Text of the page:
Gurley’s departure also opens up the Rams’ backfield for rookie Cam Akers to produce at high levels. He is being drafted as the RB29, mainly accounting for the risk of whether he’ll be the top back ahead of Darrell Henderson. However, Henderson is dealing with a nagging injury, so Akers should get a heavy workload, if only for the beginning of the season.
Along with Akers, Clyde Edwards-Helaire is a trendy rookie “sleeper,” and with reason, as he will be leading the pack for a high octane Kansas City offense. The Chiefs’ GM went so far as to say that Helaire has the top job in Kansas City, so he should be drafted in round one of fantasy football leagues. Should he fall to you in the second round, he’s definitely worth your consideration as an RB1, though riskier than other high-floor second-round options like Nick Chubb.
This could also potentially be the year of the comeback for aging running backs like David Johnson and Le’Veon Bell, so though it may be contentious whether to classify them as sleepers, it’s important to note that there is still gas left in the tank.
Year in and year out, young wide receivers entering their sophomore year in the league have had breakout seasons. Last year, D.J. Moore, Cortland Sutton, and D.J. Chark emerged; Kenny Golladay, Chris Godwin, and Juju Smith-Schuster emerged in ‘18. Do not expect this year to be the exception to the rule, with a breadth of rookie talent entering their second year in the league.
D.K. Metcalf already is a strong fantasy football choice—hardly a sleeper, however, as he helped lead the Seahawks into yet another Super Bowl quest last year. Life is good in Seattle for Metcalf, who has a future HOF quarterback in Russell Wilson tossing him dimes and a good corps around him so he doesn’t receive too much attention from defenses.
A.J. Brown is a strong breakout candidate, having emerged as Ryan Tannehill’s favorite target late in the season. After Derrick Henry’s overpowering playoff performances, it is understandable to sleep on the Titans’ passing game, but their potent air attack to go with Henry’s power will give them another shot at a deep playoff run into 2021.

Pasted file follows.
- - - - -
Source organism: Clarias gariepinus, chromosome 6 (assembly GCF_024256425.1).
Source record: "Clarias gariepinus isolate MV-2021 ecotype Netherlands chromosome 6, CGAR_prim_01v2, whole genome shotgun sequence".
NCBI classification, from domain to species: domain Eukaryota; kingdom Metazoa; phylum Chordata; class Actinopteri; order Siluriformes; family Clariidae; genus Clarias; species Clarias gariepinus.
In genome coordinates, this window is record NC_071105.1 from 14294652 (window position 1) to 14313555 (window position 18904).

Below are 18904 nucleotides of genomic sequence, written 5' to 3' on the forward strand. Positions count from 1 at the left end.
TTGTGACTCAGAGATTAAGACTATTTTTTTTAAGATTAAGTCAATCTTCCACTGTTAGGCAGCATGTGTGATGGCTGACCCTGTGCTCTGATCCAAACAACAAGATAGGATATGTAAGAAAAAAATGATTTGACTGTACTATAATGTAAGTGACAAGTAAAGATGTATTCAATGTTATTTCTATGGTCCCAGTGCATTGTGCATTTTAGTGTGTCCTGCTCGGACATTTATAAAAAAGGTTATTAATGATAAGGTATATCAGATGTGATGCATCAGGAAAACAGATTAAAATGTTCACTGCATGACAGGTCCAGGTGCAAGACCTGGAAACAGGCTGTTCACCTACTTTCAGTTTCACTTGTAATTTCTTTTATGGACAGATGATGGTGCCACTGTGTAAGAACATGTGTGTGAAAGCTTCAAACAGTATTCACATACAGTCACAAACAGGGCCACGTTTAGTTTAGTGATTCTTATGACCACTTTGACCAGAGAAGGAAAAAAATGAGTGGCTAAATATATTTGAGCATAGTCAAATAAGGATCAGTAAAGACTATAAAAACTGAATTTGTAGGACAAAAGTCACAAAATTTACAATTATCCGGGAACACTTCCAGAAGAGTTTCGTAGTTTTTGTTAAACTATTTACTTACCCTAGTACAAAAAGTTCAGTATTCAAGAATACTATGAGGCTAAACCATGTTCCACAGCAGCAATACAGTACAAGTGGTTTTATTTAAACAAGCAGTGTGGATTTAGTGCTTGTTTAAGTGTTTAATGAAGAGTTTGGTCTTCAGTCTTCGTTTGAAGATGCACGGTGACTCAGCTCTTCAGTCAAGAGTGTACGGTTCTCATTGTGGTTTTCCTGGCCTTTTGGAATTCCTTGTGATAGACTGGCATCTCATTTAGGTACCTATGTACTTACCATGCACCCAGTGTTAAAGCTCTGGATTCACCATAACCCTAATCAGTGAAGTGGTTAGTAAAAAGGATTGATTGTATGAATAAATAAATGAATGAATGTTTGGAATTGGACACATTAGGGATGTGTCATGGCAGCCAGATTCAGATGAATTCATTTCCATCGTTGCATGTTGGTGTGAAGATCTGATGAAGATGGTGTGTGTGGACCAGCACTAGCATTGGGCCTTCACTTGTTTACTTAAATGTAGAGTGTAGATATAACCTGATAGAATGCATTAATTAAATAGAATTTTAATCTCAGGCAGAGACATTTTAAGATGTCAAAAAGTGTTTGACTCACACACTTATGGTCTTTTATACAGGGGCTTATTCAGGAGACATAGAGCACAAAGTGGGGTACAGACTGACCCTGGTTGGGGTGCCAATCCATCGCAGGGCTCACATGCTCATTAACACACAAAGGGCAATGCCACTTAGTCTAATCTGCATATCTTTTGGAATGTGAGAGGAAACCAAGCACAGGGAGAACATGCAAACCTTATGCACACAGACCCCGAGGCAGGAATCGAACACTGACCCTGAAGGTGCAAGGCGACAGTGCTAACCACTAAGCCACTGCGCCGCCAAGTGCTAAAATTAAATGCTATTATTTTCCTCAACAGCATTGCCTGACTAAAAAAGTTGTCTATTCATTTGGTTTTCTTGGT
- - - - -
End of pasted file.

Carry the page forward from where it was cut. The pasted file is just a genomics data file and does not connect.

One more second year receiver to watch is Deebo Samuel. On an NFC-champion 49er team, Samuel will have acclimated to NFL defenses and could rise to the occasion in 2020.
It’s also vital not to sleep on rookie receivers, most notably the Vikings’ draft pick Justin Jefferson. Coming off a National Championship with the LSU Tigers and entering a Viking team that is now without Stefon Diggs, the conditions are set for Jefferson to be the D.K. Metcalf of 2020. While Jefferson acclimates in the early portion of the season, the stage is also set for veteran Bisi Johnson to emerge. He should get a larger role across Adam Thielen as the WR2 until Jefferson inevitably takes the position later in the season. With limited training camp, Jefferson may not be a day one fantasy starter, but he is a crucial mid-round acquisition that can help immensely when playoff season rolls around.
This year, two tight ends with initials HH will be leading the charge as sleeper picks. The first is Hunter Henry, who, in a 2019 season shortened from injury, showed flashes of brilliance. Henry will be playing on a Chargers team now without franchise stalwart Philip Rivers under center, so there is some risk associated with a new QB taking the reins. Regardless, Henry is a strong choice as a mid-range TE1 in 2020.
After departing from the Ravens, Hayden Hurst will get the opportunity to replace Austin Hooper in Atlanta. In Baltimore, Hurst split catches with Mark Andrews but still put up respectable game scores. Atlanta now has a big power vacuum for targets after one of the league’s top tight ends in Hooper left, so Hurst will put up TE1 numbers. Currently being drafted as a TE2, he is a steal relatively late in the draft.
Conclusion *DON'T LABEL*
To all the Fantasy Football fanatics out there: take a deep breath, gather your notes, put up your draft boards, tighten your championship belt, and let the draft begin!